Fox hounds at a kennels in Bucks had to be put down after they contracted bovine tuberculosis.

Dogs at the Kimblewick Hunt's kennels, around 14 miles outside of High Wycombe, were suspected of having the disease in December and the outbreak was confirmed a month later by animal health officials.

The Masters of Foxhounds Association (MFHA), the foxhunting governing body, said the hunt immediately suspended its activities to protect farmers and landowners.

But anti-hunting activists have called for all hunting to be suspended indefinitely to ensure the disease cannot spread.

The Animal and Plant Health Agency (APHA) said an investigation was being carried out to find the origin of the infection.

The organisation said it carried out post-mortem examinations on three dogs, all of which were found to have the bacterium that causes bovine TB, and offered advice to the kennels on how to manage the outbreak.

Options included further testing to identify all infected animals, treatment - which is not recommended - and euthanasia.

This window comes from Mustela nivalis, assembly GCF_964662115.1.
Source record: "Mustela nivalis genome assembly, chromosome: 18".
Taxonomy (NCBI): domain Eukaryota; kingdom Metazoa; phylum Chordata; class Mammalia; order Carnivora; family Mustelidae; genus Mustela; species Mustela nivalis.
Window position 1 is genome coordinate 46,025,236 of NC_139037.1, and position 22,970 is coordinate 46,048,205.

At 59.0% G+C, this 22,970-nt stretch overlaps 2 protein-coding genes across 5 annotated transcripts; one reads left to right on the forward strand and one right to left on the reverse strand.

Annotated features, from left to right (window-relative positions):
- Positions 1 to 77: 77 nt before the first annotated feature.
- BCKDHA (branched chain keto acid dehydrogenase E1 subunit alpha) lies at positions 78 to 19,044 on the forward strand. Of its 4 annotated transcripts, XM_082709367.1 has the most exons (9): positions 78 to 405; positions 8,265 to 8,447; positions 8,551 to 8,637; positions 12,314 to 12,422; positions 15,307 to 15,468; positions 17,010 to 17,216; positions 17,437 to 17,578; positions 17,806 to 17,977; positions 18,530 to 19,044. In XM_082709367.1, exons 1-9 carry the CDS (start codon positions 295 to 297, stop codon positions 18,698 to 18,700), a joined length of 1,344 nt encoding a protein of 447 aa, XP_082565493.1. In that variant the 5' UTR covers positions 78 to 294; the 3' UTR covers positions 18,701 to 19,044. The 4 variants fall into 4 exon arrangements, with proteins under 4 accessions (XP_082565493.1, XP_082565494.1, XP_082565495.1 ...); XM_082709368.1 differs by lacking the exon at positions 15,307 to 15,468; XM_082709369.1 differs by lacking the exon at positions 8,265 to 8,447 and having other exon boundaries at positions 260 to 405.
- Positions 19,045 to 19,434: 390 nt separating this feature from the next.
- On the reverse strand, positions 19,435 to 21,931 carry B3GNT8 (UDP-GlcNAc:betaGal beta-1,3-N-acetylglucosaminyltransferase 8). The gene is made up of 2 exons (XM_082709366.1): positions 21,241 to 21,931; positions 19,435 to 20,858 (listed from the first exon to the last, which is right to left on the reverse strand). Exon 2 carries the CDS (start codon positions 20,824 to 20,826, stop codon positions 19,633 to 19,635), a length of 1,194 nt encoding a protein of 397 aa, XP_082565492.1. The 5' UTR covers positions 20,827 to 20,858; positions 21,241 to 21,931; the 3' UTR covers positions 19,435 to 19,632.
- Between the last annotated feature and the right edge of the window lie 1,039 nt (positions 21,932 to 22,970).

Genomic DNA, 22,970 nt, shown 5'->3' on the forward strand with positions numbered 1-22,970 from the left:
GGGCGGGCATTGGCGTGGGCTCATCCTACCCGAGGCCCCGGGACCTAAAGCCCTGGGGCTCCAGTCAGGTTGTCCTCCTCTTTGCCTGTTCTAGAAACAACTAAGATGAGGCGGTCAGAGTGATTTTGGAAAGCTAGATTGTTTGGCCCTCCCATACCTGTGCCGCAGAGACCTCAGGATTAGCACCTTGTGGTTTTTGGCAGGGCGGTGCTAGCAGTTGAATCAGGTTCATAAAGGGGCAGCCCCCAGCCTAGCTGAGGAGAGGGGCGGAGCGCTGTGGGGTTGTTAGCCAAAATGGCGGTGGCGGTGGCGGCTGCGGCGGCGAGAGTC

Kimblewick Hunt was unavailable to comment on whether any other dogs had been killed, but the League Against Cruel Sports (LACS) claimed at least 40 had been put down.

An APHA spokesman said: "The bacterium that causes bovine TB in cattle has been found in dogs at a kennel in Buckinghamshire.

"The origin and route of this infection is being investigated. Dogs are not considered to play a significant role in onward transmission of bovine TB."

Gudrun Ravetz, president of the British Veterinary Association, added: "M.bovis infections in dogs have rarely been recorded and the risk of infection to other dogs and family pets is very low."

The LACS said the implications of the outbreak were "huge", accusing the kennels and the Department for Environment, Food and Rural Affairs (Defra) of "gambling with the health of the public as well as the welfare of thousands of dogs and livelihoods of thousands of farmers".

But the MFHA said the Kimblewick Hunt was working with Defra, APHA, Public Health England and vets on how to proceed.

A statement on the MFHA website said: "Defra has not imposed any movement or other restrictions, as it does not consider that there is any increased risk to wildlife and farm stock.

"However, the hunt immediately suspended hunting in the interests of farmers and landowners and the wider hunting interest.

"There is only one recently recorded case of a dog with bovine TB in England, some four years ago."